I couldn’t wrap my head around Easter this year without baking, plus I had sour milk in the fridge, begging to be reincarnated into something better before Justin made good on his threat to throw the tangy stuff out. Since I firmly believe in not wasting still-useful milk, I commenced dough making. Sour milk, yeast, flour, salt, a kiss of sugar and a heavy- handed addition of spices went into the bowl: I was making hot cross buns. Ancient and ritualistic food is laden with meaning, hot cross buns are no exception. I scooped in cinnamon, cardamon, cloves and nutmeg (with occasional ingredients being currants, raisins, allspice and orange zest) and told my children the story of Jesus’s friends and disciples, the women who prepared his body while it lay in the tomb. The warm fragrance of the cinnamon and spices sweetened the air and the idle flesh of God’s own son. That same perfume scents the dough of hot cross buns. Although the dough seems dead, it is not, but merely sleeps. I tuck in into the refrigerator overnight; and wait for it to rise, sure as Christ our Lord. It does. I show it to my children. They are accustomed to the bread-making ritual, but see it now with fresh eyes as they watch the bread stand in for the body of Christ as our Easter object lesson.
I have no oven to bake the dough in. A parchment paper-lined slow cooker stands in for the occasion. I bake and the spiced heavenly aroma fills the house for even longer than usual due to the gentle, tedious cooking of the crock pot. I love few things more than the smell of good food cooking at my house. This scent qualifies. And when I start to smell the Maillard Reaction of the crust browning, I swoop in to check the rolls. It is a sweet success. The eight little rounds of dough I had placed in there an hour ago have risen again. I pop them in the toaster oven for a quick toasting of the tops of the bread (because they are only toasty on the undersides). Then I ice crosses on the top of each bun- the classic sign of Christ and Christian symbol of Easter- but feel like the whole action is purely extraneous. Doesn’t Easter have enough treats already–did I really need to ice the cake? And still, did I really need the traditional cross on top to signify Christ, Easter? The answer was no on both accounts.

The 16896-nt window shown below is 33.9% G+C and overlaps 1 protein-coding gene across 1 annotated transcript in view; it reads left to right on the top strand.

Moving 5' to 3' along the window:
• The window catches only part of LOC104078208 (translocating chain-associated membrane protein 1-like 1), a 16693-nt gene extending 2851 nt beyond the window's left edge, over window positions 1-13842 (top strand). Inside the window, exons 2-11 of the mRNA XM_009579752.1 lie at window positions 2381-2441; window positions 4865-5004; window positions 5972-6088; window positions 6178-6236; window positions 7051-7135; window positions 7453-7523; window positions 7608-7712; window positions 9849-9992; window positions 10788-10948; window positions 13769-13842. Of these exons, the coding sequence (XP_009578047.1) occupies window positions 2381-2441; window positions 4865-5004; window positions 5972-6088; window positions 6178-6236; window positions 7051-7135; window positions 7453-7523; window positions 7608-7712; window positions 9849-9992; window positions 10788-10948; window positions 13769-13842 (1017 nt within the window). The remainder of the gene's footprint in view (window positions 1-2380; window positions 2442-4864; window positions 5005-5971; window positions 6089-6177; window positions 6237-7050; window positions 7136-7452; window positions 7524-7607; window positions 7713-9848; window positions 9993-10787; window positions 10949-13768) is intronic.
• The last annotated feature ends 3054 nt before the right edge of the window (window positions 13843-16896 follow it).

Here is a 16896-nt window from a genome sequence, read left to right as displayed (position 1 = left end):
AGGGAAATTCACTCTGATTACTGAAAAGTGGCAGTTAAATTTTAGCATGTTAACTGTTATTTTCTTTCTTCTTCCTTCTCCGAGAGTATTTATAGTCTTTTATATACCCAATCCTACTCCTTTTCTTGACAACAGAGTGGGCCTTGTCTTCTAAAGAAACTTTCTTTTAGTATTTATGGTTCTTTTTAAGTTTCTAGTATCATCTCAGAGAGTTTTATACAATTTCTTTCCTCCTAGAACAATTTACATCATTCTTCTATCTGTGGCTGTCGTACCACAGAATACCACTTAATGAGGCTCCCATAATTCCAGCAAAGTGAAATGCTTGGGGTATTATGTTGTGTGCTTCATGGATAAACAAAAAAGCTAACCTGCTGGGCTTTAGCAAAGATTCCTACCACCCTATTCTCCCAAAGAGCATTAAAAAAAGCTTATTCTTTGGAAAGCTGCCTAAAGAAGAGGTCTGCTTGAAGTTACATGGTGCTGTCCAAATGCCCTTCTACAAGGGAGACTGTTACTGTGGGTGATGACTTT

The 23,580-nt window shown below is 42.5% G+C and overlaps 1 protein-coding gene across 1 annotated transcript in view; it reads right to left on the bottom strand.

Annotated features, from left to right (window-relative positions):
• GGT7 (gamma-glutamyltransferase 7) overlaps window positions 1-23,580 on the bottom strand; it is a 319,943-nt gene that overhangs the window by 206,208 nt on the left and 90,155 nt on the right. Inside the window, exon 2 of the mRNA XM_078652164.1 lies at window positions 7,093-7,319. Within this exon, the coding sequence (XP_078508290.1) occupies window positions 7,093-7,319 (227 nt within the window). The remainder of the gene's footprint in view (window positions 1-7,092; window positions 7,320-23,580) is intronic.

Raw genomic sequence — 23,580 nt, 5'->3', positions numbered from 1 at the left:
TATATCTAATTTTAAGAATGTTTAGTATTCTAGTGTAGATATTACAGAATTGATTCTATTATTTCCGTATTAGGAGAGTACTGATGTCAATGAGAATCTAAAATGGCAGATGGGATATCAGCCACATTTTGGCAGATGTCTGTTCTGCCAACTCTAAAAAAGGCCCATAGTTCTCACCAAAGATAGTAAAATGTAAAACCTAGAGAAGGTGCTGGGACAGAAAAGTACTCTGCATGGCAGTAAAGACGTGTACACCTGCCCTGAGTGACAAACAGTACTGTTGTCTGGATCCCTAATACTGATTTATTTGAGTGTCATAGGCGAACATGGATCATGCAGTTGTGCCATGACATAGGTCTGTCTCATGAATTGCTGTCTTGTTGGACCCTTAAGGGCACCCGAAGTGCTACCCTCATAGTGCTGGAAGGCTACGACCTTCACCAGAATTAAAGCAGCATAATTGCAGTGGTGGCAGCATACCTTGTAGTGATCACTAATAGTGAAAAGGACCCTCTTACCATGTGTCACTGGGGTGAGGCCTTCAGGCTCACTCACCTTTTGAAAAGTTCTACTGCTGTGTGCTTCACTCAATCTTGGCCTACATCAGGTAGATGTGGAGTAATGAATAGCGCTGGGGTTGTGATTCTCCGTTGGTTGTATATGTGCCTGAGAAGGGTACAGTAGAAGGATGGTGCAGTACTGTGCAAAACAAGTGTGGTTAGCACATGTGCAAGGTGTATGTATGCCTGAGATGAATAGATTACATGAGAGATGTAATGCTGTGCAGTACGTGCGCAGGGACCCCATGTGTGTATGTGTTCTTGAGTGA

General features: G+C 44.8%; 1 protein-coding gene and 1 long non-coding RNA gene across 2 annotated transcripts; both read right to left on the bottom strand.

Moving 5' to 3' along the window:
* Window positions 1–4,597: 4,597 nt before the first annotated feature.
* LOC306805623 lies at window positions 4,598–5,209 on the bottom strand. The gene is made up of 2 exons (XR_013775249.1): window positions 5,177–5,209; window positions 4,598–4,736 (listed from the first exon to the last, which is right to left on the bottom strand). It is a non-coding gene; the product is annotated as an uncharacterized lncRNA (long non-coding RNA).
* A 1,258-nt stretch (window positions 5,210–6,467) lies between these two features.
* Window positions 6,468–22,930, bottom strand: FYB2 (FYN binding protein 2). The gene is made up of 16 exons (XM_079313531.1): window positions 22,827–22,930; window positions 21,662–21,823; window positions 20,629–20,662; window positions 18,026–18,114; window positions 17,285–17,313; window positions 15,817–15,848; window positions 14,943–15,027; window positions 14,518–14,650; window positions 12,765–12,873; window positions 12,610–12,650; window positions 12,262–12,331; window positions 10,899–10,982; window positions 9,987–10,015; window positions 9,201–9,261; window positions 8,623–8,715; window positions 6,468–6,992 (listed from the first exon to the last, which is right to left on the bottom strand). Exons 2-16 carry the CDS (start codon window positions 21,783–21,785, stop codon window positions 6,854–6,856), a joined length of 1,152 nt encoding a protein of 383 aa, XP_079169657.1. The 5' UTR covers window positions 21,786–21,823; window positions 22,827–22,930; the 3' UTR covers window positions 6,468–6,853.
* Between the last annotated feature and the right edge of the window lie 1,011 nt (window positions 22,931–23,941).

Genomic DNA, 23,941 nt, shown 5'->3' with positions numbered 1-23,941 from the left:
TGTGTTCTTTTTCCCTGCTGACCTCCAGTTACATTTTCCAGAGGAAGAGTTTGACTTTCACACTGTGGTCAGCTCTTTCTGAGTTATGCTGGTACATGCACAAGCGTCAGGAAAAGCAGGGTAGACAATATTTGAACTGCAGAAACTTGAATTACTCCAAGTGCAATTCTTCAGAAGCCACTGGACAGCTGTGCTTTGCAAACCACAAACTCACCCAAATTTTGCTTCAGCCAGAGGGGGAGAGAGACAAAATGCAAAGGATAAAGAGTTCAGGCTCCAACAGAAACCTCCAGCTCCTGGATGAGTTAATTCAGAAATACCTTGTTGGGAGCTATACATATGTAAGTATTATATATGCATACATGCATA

No, I didn’t need either one. The bread itself was enough. The making process and the sweet satisfying taste was exactly what I had craved. I’ve said it before and I’ll probably confess it again and again, that bread making is a sacred ritual to me. It is pleasurable, productive and profound. The process grounds me; in those moments my tasks are simple and centered on very basic things. Kneading and shaping the ingredients into a whole; a new thing that does not lie still, but springs up triumphant.
I nestle the rolls into a napkin (all baskets are long since packed away) and set them on the table of our simplest Easter meal to date. As a family we pray over our simple food served on cheap paper plates. I laugh at the irony of our Easter feast. The kids don’t mind, there are hot cross buns to be eaten. Making them this year was more tricky that it has been in the past, yet I was glad I made the effort. I appreciate the reminder; the reason that hot cross buns are the only tradition that adorned our Easter meal this year, they are the thing that means the most to me. The process of baking them satisfied the hunger I have felt in amid the chaos at home right now. I am aching to get everything into its proper place. In the kitchen and in my head, I am craving a good lift to get back in order and pull myself out of the fog I’ve felt lately. This was a good start, a reminder, and a sweet taste of Easter’s greatest gift. It is Christ, the new bread, who rose up, and allows us to rise too.